updated 2/7/2008 9:50:17 AM ET 2008-02-07T14:50:17

The Food and Drug Administration has fined the Red Cross an additional $4.6 million for the distribution of “unsuitable blood products,” bringing penalties against the organization to more than $19 million in recent years.

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The FDA issued a letter Wednesday stating that it reviewed 113 recalls of blood products by the Red Cross from April 2003 to April 2006. The recalls involved the release of an estimated 4,094 unsuitable blood components.

Agency officials noted that having to conduct a recall shows that safety protocols were breached. For example, a donor may not have been appropriately asked about international travel or intravenous drug use.

FDA spokeswoman Peper Long said the agency didn’t find any evidence of serious health consequences as a result of the safety breaches.

Red Cross officials said it was taking several steps to find problems in the collection and distribution of blood supplies. It’s increasing supervision at blood drives and consolidating processing facilities. Its goal is to meet the FDA’s standards for quality and safety, officials said.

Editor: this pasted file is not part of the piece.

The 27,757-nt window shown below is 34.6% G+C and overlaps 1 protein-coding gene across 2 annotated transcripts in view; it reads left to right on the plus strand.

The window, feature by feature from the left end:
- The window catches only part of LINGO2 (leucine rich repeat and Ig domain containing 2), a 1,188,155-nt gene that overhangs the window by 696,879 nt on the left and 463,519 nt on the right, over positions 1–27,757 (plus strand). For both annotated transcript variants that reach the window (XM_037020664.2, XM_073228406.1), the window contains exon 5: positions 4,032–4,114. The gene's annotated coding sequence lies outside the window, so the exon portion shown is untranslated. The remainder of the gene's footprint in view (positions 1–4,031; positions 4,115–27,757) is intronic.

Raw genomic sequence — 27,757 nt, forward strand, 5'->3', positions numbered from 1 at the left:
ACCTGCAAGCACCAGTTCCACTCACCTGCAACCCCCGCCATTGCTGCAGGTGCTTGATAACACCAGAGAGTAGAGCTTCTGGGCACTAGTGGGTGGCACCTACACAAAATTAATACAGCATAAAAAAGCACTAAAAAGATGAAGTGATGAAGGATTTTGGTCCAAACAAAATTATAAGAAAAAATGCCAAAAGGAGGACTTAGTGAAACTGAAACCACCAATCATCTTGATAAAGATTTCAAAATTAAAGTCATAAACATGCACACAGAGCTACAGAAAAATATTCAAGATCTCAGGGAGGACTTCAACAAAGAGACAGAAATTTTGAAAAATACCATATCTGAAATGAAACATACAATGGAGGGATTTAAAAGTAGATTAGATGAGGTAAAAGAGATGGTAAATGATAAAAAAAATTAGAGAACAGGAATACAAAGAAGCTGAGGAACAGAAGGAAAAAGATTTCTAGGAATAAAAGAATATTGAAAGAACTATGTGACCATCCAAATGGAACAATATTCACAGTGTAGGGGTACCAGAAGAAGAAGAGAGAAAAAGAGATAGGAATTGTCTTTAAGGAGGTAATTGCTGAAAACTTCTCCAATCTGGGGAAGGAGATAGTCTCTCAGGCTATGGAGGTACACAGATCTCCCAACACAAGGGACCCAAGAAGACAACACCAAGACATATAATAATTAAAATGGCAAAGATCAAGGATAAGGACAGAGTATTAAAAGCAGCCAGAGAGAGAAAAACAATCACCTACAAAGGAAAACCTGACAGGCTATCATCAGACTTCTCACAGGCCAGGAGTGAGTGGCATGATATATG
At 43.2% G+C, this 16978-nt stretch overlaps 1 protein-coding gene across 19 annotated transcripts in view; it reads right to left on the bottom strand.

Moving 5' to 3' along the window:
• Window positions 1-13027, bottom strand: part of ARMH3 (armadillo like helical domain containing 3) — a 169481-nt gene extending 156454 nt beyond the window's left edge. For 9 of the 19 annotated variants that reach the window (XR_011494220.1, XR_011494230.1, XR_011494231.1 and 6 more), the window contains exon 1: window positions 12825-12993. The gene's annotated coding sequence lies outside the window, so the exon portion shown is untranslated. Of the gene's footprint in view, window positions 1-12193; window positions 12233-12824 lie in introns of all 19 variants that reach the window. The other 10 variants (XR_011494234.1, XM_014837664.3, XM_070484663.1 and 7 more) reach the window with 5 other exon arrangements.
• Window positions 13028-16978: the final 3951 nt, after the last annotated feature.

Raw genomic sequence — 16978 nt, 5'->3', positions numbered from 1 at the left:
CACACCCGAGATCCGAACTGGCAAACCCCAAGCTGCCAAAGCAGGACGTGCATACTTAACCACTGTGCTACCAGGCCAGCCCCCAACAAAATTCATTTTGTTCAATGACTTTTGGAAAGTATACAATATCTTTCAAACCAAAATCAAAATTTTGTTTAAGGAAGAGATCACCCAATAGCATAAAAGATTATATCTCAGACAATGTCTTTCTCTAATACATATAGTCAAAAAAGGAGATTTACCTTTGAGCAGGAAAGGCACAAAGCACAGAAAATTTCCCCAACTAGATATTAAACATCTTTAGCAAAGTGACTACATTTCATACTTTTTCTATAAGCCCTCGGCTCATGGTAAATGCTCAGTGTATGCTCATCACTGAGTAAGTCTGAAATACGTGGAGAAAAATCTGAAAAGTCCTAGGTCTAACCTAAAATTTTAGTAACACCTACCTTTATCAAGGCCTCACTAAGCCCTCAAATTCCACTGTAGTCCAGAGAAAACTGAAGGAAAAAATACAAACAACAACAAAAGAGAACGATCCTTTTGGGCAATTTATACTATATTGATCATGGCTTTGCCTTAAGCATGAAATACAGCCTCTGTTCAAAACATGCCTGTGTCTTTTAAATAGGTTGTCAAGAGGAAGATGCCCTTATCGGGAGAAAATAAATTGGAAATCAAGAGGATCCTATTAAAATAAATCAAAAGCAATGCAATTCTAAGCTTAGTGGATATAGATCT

“It takes time and it takes resources, but we’re committed to doing whatever’s necessary to meet that goal,” said Red Cross spokeswoman Stephanie Millian.

Millian stressed that the fine would not be paid through donations but through the operating fees that it charges those who get blood units, such as hospitals.

The latest fine is being added to a tally of nearly $15 million in previous FDA penalties for violation of blood-safety laws, regulations and the terms of a 2003 consent decree.

That settlement resolved charges that the Red Cross had committed “persistent and serious violations” of federal blood safety rules dating back 17 years.

In 2004, the Red Cross implemented a plan, with the FDA’s blessing, to detect, investigate, monitor and correct the sorts of problems repeatedly cited by government investigators.

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